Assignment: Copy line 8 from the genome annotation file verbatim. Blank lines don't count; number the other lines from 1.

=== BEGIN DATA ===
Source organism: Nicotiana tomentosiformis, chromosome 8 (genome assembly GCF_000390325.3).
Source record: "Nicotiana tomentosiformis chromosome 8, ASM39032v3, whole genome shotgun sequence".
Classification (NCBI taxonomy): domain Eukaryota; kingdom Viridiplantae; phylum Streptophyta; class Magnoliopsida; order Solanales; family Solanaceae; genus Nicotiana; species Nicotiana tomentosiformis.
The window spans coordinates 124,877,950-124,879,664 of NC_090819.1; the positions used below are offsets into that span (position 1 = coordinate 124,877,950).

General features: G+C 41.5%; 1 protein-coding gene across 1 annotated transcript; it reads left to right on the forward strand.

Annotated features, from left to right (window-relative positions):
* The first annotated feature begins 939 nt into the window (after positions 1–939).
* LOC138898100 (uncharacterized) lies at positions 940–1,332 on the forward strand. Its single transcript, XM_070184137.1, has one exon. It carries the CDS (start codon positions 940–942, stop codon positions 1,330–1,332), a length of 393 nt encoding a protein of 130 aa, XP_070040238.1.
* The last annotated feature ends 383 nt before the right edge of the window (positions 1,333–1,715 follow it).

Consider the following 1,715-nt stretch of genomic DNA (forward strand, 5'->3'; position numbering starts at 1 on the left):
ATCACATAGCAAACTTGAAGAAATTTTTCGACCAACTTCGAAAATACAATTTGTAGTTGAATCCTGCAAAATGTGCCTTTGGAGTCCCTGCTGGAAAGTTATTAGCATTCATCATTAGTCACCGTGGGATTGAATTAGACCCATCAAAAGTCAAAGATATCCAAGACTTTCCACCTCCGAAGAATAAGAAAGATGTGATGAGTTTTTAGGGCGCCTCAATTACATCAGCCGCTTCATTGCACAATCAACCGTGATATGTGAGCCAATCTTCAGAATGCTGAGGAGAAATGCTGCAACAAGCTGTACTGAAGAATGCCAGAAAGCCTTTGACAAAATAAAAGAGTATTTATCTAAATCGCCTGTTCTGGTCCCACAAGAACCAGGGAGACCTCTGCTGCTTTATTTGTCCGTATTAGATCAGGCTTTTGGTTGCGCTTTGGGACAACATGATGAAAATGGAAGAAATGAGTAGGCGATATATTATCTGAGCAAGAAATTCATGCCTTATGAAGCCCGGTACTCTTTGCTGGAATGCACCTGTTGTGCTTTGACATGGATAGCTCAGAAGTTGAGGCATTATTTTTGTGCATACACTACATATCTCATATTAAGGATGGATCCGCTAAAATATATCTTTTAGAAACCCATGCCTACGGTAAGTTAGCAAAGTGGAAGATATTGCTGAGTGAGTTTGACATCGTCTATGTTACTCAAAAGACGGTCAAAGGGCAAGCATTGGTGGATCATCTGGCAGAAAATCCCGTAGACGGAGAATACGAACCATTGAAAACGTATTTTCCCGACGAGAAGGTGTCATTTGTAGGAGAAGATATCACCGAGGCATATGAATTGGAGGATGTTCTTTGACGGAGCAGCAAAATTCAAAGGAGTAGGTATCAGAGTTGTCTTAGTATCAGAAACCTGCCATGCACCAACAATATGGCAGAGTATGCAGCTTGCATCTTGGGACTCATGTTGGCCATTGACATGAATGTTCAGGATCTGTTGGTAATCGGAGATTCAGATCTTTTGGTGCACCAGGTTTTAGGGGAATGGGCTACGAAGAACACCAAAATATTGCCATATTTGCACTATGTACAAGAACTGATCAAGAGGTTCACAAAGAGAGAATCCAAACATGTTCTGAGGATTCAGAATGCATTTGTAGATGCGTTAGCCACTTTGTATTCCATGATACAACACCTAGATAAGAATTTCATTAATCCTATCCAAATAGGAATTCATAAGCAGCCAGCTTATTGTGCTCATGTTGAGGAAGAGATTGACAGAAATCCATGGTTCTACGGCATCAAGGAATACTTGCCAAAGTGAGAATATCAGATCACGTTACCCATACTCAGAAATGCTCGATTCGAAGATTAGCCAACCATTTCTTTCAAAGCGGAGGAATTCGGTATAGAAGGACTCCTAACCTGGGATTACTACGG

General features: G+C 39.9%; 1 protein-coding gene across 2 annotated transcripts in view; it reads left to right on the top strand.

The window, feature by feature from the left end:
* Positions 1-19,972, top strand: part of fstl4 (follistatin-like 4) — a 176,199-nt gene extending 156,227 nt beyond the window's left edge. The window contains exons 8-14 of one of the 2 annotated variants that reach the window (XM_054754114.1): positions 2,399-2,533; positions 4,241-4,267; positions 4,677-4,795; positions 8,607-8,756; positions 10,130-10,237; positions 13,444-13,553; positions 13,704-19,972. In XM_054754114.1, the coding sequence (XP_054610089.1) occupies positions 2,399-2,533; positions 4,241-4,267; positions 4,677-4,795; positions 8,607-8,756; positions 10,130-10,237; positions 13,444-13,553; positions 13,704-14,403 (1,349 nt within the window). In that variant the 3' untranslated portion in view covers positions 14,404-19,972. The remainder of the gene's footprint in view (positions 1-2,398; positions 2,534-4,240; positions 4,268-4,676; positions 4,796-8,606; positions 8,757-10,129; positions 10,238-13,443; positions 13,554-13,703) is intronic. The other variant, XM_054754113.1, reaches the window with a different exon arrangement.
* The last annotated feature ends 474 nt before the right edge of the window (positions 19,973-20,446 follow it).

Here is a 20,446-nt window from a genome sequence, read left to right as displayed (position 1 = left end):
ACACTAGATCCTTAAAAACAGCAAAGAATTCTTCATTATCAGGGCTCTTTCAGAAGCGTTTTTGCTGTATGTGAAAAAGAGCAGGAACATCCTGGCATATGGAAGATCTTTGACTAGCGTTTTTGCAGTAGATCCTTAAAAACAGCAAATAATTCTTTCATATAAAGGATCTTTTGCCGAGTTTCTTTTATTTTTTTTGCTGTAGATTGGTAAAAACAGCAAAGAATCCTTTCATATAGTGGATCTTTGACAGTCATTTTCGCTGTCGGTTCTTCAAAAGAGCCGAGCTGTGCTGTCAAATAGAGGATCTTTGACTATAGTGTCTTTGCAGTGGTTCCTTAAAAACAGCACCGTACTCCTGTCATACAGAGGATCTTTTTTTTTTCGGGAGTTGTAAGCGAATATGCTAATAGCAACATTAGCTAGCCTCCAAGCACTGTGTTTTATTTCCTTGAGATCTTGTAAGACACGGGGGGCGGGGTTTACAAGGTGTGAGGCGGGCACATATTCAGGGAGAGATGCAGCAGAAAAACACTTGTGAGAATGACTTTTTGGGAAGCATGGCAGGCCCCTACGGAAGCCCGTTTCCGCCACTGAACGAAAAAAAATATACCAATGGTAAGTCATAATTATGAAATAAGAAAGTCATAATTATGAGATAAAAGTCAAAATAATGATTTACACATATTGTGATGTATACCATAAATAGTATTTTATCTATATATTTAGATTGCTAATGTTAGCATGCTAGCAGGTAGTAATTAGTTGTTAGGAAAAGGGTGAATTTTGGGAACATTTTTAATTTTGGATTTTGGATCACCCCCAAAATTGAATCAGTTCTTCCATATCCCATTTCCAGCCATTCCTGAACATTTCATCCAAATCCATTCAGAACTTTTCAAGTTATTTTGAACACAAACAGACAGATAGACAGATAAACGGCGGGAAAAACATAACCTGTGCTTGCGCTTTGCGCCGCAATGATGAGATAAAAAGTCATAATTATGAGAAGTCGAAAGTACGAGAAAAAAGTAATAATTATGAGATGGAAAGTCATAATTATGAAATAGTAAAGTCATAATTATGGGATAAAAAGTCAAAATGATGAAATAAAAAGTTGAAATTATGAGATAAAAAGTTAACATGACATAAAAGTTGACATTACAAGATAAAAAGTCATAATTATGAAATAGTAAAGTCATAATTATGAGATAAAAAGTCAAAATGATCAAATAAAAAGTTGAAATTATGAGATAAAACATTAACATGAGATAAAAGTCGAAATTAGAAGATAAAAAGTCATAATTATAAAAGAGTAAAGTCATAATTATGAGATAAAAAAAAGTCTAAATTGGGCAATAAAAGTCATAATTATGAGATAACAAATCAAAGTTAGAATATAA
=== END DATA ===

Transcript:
* LOC138898100 (uncharacterized) lies at positions 940–1,332 on the forward strand. Its single transcript, XM_070184137.1, has one exon. It carries the CDS (start codon positions 940–942, stop codon positions 1,330–1,332), a length of 393 nt encoding a protein of 130 aa, XP_070040238.1.